We were introduced to Sally and her daughter Edna last year in a video from our grantee Community Catalyst. I learned recently that Sally has since passed away, but I am so grateful that her and her daughter’s story lives on.
It embodies the promise of the Voices for Better Health initiative, which advocates for quality care for low-income older adults and younger disabled people dually enrolled in both Medicare and Medicaid, as Sally was.
And fortunately, as states rapidly move to integrate Medicare and Medicaid financing and care for the “duals” population, advocates from Voices for Better Health and anyone concerned about people like Sally have a new resource.
Jessie Gruman, founding president of the Center for Advancing Health, died on July 14 after a fifth bout with cancer. Jessie was a hero to patients, families, and health care providers for her selfless work to help people better understand their role and responsibilities in supporting their own health.
The nation’s four million home health aides, certified nurse aides, and personal care attendants are a lifeline for many older adults and people with disabilities. Our grantee, PHI, is the nation’s leading authority on the direct-care workforce, and they promote quality direct-care jobs as the foundation for quality care for elders and people with disabilities.
With our new grant, PHI is embarking on a campaign to rapidly scale up their work and double their “mission impact” to transform eldercare and disability services. In partnership with our long-time communications partners at SCP, they have developed what we think is an excellent example of an effective communications tool.
PHI’s new campaign brochure uses beautiful photography, plain but compelling language, and incorporates the voices of direct-care workers, the people they serve, and other stakeholders to tell their story.
From left, Cherie Brunker, Meg Wallhagen, Rosanne Leipzig, and Aanand Naik put their pieces of the puzzle together to complete the picture at the recent Change AGEnts event at the AGS annual meeting.
For the thousands of researchers and clinicians who have been a part of the John A. Hartford Foundation’s programs during the past three decades, we are pleased to invite you to put your geriatrics expertise to work by becoming an active Hartford Change AGEnt.
You can now enroll in the online Change AGEnts Community, where you can find other Change AGEnts and work together to make our health care system better for older adults and their families.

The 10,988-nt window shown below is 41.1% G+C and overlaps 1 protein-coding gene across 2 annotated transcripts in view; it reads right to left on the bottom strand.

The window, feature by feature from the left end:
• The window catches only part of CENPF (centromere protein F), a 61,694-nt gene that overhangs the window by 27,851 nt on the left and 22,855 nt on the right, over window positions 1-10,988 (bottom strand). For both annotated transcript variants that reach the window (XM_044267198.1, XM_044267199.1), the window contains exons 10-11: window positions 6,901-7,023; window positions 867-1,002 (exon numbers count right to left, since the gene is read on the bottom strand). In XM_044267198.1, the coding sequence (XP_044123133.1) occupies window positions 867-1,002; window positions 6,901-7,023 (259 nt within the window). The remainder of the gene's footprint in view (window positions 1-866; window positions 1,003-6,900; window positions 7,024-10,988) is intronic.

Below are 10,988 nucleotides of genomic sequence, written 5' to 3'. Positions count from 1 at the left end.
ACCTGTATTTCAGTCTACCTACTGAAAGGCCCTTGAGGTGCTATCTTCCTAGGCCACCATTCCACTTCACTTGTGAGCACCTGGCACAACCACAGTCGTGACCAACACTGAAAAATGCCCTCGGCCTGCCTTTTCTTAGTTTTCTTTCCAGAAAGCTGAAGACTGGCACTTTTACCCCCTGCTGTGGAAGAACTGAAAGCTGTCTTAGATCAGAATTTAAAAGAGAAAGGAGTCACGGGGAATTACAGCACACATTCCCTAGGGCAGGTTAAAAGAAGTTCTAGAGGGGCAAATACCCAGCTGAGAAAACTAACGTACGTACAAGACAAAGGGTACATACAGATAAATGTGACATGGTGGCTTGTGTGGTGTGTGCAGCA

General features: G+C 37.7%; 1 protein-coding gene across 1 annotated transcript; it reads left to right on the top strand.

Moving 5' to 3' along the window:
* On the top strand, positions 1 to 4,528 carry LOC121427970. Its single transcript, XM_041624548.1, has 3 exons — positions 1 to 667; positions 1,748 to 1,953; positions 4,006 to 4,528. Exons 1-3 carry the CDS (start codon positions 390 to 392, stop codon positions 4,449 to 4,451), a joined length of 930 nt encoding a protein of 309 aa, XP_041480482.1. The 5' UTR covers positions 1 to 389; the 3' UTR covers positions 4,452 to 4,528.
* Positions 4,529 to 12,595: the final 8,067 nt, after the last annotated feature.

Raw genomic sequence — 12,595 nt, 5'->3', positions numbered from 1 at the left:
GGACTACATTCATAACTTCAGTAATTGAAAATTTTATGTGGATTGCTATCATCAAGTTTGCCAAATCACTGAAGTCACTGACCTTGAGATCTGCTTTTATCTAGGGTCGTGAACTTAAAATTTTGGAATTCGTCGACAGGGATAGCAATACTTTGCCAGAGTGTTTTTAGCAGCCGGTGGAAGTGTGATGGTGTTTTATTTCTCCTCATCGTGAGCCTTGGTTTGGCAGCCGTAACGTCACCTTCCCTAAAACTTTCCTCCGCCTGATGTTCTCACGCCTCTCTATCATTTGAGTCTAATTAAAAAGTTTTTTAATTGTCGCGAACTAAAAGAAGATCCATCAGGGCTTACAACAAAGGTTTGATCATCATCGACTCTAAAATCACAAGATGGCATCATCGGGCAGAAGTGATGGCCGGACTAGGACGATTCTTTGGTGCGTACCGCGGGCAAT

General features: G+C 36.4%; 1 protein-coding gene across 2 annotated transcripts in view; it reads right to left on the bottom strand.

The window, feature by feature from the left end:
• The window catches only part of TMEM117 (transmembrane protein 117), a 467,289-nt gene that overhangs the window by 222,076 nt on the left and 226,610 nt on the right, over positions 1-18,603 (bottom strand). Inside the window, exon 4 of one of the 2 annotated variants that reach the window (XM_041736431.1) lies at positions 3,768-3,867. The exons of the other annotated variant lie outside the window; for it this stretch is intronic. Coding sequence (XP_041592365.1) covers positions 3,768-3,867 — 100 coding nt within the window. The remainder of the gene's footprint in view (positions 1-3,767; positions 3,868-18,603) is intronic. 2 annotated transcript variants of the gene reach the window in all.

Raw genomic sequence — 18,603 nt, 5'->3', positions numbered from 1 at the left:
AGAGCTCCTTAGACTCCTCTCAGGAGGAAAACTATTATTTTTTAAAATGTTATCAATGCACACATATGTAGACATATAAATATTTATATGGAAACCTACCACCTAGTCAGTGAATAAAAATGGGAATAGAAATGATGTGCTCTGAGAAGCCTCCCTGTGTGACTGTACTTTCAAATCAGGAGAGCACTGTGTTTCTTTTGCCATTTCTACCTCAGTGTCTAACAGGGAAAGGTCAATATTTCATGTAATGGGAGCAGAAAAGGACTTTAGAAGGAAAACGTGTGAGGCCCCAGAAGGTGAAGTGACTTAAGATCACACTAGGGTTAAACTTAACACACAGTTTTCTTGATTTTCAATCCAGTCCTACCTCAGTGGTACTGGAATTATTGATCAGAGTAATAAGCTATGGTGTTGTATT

Dr. Julie Bynum moderates the Health Affairs briefing on the special issue on Alzheimer’s disease.
We all have Alzheimer’s disease.
This is a key message I took away from the April special Alzheimer’s issue of Health Affairs, the country’s leading health policy journal. One of the contributing authors, Jason Karlawish, makes this point writing about the ethical challenges inherent in caring for patients losing their cognitive abilities and autonomy. Inevitably, the disease belongs to caregivers and other people in that patient’s life.
Adult children and spouses are the primary caregivers of our nation’s older adults. They provide critically important assistance that helps frail elders remain at home, from meal preparation to such complex medical/nursing tasks as medication management, wound care, and care coordination.
Many of our grantees have heard about two new and exciting opportunities now available to Hartford Change AGEnts. In case you missed prior announcements, here are the details about the Hartford Change AGEnts Policy Institute and the Hartford Interdisciplinary Communications Conference, both taking place this summer.
Anyone who has ever been connected in any way to a Hartford-funded project (as a scholar, grantee, mentor, advisor, etc.) can be a Change AGEnt and is eligible to apply. And please help us spread the word by sharing these opportunities with anyone connected to Hartford who you think could benefit from them.
Hartford Change AGEnts Policy Institute June 22-24, Washington, DC Application due: April 25, 2014
If our work at the John A. Hartford Foundation has taught us one thing, it’s this: In the quest to transform primary care for older adults, a huge part of the answer is deploying more geriatrically expert primary care teams that can coordinate and deliver care designed around the patient’s needs. You could call this the low-hanging fruit of health care reform, because, if there is a population in which we have the biggest opportunity to see improvements in both cost and quality of care outcomes, it is older Americans.
The debate on how best to deliver effective primary care has gone on a long time, sometimes frustratingly so, but it has almost never included a crucial constituency: older adults. Today we are pleased to help change that.
We believe that listening to older adults is essential if we are ever going to transform our primary care system so it can and does deliver well-coordinated, comprehensive, accessible care centered on their needs and goals. This belief has already led the Hartford Foundation to conduct two previous public opinion polls, focused exclusively on adults 65 and older, examining serious gaps in geriatric primary care and mental health care.
Marcus Escobedo, left, talks with AHCJ Executive Director Len Bruzzese at this year’s conference in Denver.
Growing up, my parents would get up every morning, pour their coffee, and read the nearest “big city” newspaper, the Corpus Christi Caller-Times. In the evening, they’d watch the local TV news, followed by Dan Rather or one of the other network anchors.
The way I get my news today is a bit different, to say the least. I’m reading The New York Times on my phone, browsing through blogs, and paying attention to RSS feeds throughout the day. What hasn’t changed is our need for quality journalism that we can trust to inform and educate us about what’s going on in the world.